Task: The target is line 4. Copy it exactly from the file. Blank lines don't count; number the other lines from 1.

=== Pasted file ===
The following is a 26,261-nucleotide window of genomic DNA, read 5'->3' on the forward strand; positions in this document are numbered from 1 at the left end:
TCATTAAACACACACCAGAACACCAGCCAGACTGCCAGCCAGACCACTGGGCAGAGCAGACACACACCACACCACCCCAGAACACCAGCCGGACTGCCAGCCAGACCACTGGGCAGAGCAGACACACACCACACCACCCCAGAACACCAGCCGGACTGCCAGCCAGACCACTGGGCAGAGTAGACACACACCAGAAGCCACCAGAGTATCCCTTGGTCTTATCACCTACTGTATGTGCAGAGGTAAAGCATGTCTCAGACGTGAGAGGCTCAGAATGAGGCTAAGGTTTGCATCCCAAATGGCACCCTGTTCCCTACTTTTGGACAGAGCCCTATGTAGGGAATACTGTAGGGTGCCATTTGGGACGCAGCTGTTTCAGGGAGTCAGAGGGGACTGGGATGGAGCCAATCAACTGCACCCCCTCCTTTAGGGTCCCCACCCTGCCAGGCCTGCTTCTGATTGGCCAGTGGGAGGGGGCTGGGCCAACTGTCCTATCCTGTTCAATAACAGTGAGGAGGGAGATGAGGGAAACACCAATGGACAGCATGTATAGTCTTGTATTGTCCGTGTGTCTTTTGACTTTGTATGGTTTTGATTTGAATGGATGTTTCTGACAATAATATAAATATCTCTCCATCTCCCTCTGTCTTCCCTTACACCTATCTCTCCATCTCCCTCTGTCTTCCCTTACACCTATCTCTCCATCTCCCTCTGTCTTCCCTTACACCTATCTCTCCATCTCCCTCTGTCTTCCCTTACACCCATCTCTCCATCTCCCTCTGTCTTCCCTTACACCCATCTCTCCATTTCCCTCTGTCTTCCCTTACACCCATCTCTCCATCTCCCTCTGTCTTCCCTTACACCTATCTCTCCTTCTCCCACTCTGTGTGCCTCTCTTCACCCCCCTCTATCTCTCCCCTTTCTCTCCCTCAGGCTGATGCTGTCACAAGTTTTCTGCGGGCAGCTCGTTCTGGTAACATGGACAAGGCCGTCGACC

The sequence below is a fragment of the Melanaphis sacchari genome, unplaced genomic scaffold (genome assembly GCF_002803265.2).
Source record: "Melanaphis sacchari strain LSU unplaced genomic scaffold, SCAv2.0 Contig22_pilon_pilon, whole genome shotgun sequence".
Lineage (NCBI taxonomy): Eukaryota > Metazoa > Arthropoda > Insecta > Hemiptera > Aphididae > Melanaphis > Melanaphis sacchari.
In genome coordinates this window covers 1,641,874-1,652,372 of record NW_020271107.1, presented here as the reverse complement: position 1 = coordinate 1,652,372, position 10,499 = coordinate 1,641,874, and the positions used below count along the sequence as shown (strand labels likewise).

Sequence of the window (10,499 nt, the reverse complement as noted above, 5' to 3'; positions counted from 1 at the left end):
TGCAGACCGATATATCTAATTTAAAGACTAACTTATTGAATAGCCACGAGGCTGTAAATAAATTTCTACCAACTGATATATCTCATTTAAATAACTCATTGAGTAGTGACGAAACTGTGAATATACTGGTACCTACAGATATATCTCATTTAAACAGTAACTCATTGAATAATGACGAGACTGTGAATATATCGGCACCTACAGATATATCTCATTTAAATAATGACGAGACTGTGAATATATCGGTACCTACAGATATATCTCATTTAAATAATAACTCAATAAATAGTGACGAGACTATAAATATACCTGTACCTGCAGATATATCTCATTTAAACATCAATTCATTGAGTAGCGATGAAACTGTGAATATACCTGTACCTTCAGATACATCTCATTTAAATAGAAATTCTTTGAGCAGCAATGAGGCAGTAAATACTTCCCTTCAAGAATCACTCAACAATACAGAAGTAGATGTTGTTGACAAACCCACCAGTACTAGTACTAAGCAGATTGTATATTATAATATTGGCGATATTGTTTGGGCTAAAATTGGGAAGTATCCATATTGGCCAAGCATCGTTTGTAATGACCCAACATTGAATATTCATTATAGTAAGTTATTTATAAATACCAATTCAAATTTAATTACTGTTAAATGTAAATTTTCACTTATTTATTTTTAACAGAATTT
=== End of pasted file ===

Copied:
Source record: "Melanaphis sacchari strain LSU unplaced genomic scaffold, SCAv2.0 Contig22_pilon_pilon, whole genome shotgun sequence".